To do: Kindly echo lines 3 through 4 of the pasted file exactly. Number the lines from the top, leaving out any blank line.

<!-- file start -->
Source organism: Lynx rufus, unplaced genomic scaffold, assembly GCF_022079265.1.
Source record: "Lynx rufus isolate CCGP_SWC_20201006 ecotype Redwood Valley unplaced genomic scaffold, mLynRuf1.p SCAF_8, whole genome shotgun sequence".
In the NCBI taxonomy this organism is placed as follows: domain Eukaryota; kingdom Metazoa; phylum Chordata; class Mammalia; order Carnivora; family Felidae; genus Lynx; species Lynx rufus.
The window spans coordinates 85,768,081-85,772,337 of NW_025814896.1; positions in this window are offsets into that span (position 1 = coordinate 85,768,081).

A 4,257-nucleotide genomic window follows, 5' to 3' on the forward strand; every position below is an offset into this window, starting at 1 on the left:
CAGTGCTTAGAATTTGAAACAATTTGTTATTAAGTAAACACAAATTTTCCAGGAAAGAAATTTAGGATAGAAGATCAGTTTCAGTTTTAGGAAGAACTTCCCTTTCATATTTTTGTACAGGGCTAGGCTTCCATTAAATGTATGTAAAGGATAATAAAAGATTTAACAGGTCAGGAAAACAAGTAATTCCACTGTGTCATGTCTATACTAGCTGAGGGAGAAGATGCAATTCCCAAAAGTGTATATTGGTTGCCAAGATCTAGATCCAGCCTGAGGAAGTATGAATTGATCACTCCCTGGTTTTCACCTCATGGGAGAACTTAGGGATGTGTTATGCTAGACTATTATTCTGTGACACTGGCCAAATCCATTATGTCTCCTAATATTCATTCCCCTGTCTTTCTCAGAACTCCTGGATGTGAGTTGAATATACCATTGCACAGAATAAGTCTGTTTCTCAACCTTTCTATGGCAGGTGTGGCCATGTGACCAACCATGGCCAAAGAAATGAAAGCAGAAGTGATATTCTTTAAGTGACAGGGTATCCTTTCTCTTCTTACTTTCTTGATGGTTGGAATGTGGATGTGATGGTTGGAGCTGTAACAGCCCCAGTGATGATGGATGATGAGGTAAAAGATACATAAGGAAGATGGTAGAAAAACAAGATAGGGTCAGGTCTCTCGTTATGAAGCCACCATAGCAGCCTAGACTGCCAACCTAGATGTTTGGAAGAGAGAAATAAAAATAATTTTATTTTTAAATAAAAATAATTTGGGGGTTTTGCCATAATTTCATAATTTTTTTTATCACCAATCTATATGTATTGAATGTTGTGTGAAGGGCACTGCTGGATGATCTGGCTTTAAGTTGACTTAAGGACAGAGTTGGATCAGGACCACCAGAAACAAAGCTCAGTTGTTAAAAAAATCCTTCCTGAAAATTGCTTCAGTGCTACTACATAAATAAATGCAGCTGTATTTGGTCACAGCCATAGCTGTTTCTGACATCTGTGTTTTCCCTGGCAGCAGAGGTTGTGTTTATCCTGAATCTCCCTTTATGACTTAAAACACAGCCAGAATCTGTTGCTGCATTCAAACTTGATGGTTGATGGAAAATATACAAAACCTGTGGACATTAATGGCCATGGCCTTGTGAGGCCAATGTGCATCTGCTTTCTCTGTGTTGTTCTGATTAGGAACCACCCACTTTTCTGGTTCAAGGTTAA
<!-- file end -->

In the NCBI taxonomy this organism is placed as follows: domain Eukaryota; kingdom Metazoa; phylum Chordata; class Mammalia; order Carnivora; family Felidae; genus Lynx; species Lynx rufus.
The window spans coordinates 85,768,081-85,772,337 of NW_025814896.1; positions in this window are offsets into that span (position 1 = coordinate 85,768,081).